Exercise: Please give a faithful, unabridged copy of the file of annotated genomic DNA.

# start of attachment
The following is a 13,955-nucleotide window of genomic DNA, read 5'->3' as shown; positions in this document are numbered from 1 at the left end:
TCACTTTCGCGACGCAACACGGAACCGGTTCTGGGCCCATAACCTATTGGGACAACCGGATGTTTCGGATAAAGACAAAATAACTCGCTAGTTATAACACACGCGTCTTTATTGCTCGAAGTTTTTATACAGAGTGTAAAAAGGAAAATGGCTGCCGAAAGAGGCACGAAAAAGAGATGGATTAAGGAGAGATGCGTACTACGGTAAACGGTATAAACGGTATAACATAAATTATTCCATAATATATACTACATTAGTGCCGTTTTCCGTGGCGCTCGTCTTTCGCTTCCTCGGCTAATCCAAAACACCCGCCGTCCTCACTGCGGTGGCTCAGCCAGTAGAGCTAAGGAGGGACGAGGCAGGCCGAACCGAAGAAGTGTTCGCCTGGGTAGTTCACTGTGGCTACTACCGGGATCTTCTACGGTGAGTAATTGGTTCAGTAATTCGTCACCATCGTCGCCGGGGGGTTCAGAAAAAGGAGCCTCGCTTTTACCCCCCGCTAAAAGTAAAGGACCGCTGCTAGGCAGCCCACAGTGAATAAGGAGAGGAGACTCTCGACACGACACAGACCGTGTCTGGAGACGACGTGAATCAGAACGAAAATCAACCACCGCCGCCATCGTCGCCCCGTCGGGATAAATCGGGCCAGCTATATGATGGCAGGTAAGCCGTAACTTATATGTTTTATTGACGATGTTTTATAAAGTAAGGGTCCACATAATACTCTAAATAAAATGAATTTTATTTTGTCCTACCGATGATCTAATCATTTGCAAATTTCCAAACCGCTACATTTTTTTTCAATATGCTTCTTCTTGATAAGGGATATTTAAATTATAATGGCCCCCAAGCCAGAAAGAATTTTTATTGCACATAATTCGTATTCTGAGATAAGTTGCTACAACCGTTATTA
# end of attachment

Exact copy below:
The following is a 13,955-nucleotide window of genomic DNA, read 5'->3' as shown; positions in this document are numbered from 1 at the left end:
TCACTTTCGCGACGCAACACGGAACCGGTTCTGGGCCCATAACCTATTGGGACAACCGGATGTTTCGGATAAAGACAAAATAACTCGCTAGTTATAACACACGCGTCTTTATTGCTCGAAGTTTTTATACAGAGTGTAAAAAGGAAAATGGCTGCCGAAAGAGGCACGAAAAAGAGATGGATTAAGGAGAGATGCGTACTACGGTAAACGGTATAAACGGTATAACATAAATTATTCCATAATATATACTACATTAGTGCCGTTTTCCGTGGCGCTCGTCTTTCGCTTCCTCGGCTAATCCAAAACACCCGCCGTCCTCACTGCGGTGGCTCAGCCAGTAGAGCTAAGGAGGGACGAGGCAGGCCGAACCGAAGAAGTGTTCGCCTGGGTAGTTCACTGTGGCTACTACCGGGATCTTCTACGGTGAGTAATTGGTTCAGTAATTCGTCACCATCGTCGCCGGGGGGTTCAGAAAAAGGAGCCTCGCTTTTACCCCCCGCTAAAAGTAAAGGACCGCTGCTAGGCAGCCCACAGTGAATAAGGAGAGGAGACTCTCGACACGACACAGACCGTGTCTGGAGACGACGTGAATCAGAACGAAAATCAACCACCGCCGCCATCGTCGCCCCGTCGGGATAAATCGGGCCAGCTATATGATGGCAGGTAAGCCGTAACTTATATGTTTTATTGACGATGTTTTATAAAGTAAGGGTCCACATAATACTCTAAATAAAATGAATTTTATTTTGTCCTACCGATGATCTAATCATTTGCAAATTTCCAAACCGCTACATTTTTTTTCAATATGCTTCTTCTTGATAAGGGATATTTAAATTATAATGGCCCCCAAGCCAGAAAGAATTTTTATTGCACATAATTCGTATTCTGAGATAAGTTGCTACAACCGTTATTA